It happened twice last week: People posted something melancholy, and I began to worry.
Matthew wrote a haunting piece about the moment when you know that a relationship has spiraled from salvageable to over. Oh, no, I thought, he’s been writing about this great relationship and now it’s over? In a comment, I offered my sympathy, and he quickly responded that in fact this scene happened years ago. He’s fine now. Whew.
Then Chantel posted a poetic elegy called "Treading Water" about exhaustion and wondering whether to call for help. Oh-oh, it sounds like she needs help. She wrote back to say “No worries”; she always writes dark when she’s tired. She said she might edit the piece, and as I write this she has taken it down.
Many of the very creative writers produce emotional pieces, some purely autobiographical and others fictional or enhanced for literary effect, whether melancholy or humorous. I find myself jumping in and playing the grandma role, offering sympathy--or advice.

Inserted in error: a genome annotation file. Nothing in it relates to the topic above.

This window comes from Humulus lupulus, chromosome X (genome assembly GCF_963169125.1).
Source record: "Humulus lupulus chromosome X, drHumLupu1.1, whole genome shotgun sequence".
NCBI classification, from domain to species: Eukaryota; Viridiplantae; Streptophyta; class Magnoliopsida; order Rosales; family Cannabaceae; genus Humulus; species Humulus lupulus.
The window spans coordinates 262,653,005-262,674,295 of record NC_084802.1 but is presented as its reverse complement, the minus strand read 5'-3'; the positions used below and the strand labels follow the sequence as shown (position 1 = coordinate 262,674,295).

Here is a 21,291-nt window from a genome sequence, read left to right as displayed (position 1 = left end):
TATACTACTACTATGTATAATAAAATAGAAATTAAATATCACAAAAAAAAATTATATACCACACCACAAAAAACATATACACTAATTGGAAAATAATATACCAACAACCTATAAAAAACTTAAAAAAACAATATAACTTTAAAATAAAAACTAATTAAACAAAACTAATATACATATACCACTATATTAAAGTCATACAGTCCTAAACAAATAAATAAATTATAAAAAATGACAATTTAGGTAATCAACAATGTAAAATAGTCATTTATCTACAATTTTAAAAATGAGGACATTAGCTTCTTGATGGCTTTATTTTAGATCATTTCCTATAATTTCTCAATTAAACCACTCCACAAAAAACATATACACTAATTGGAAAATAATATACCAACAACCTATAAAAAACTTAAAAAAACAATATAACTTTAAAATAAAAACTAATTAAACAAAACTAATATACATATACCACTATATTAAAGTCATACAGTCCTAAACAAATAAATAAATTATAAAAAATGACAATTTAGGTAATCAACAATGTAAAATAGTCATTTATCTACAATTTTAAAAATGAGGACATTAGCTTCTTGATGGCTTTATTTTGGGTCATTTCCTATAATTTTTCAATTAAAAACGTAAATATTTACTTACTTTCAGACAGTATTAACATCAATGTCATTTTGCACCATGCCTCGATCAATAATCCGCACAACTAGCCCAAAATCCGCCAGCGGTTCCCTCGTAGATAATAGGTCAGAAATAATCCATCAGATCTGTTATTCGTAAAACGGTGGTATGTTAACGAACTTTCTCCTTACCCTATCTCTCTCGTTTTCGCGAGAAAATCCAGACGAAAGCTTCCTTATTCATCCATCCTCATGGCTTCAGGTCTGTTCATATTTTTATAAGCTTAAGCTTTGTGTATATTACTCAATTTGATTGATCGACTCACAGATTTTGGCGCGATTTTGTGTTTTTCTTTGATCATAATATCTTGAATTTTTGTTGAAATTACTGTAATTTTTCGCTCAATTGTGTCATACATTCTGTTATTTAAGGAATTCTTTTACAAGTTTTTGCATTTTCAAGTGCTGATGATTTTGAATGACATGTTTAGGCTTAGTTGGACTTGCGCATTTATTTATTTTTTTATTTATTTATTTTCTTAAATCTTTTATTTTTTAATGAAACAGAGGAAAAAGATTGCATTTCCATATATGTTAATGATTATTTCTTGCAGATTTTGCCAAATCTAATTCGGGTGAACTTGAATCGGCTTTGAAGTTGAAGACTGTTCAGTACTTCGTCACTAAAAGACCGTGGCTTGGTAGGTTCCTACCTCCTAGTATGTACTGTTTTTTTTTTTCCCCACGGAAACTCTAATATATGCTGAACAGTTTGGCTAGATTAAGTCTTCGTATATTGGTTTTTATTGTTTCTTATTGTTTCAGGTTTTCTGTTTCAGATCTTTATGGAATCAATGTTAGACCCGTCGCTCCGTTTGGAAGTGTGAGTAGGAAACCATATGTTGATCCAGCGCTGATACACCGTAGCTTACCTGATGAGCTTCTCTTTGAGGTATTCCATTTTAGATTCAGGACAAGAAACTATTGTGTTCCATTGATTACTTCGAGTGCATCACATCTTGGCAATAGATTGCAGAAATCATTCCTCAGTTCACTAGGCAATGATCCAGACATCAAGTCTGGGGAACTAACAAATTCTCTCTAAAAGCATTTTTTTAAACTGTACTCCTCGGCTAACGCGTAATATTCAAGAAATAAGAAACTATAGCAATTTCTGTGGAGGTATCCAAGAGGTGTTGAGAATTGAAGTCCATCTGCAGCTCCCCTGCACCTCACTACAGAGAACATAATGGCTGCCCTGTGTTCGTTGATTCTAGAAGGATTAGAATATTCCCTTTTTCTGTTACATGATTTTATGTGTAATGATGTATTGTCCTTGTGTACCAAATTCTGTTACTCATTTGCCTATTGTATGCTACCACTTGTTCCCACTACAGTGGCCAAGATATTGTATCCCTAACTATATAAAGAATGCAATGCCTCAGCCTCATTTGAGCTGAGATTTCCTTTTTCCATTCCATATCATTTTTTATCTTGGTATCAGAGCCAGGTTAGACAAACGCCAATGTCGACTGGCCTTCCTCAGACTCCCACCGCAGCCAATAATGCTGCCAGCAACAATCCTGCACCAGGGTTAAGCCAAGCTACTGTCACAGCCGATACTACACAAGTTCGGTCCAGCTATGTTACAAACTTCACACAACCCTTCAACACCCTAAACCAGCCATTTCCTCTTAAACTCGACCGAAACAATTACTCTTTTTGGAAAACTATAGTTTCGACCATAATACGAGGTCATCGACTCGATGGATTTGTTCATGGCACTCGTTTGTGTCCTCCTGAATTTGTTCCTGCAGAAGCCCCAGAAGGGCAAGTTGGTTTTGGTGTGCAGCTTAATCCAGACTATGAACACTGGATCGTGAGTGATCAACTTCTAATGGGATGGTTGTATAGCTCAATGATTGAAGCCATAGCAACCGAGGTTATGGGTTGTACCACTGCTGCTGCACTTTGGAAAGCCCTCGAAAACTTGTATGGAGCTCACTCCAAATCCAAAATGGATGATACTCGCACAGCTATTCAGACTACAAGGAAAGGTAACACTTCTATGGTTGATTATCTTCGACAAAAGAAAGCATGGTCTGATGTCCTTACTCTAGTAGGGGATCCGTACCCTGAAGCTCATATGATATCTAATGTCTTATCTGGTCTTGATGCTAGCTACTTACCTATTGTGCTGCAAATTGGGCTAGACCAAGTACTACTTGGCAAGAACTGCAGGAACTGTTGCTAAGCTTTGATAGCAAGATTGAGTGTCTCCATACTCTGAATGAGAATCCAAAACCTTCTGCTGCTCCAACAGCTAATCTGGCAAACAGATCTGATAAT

I’ve been known to comment with things like, “If you don’t want to buy the house your hubby likes, hold out for one you like better,” and “If you don’t want to spend your 40th birthday with your mother-in-law, tell her no, and tell hubby he has to stand up for you.” The minute I send the comment, I think, Who am I to tell this person what to do?
I’m not your grandma, but I might play one on your blog.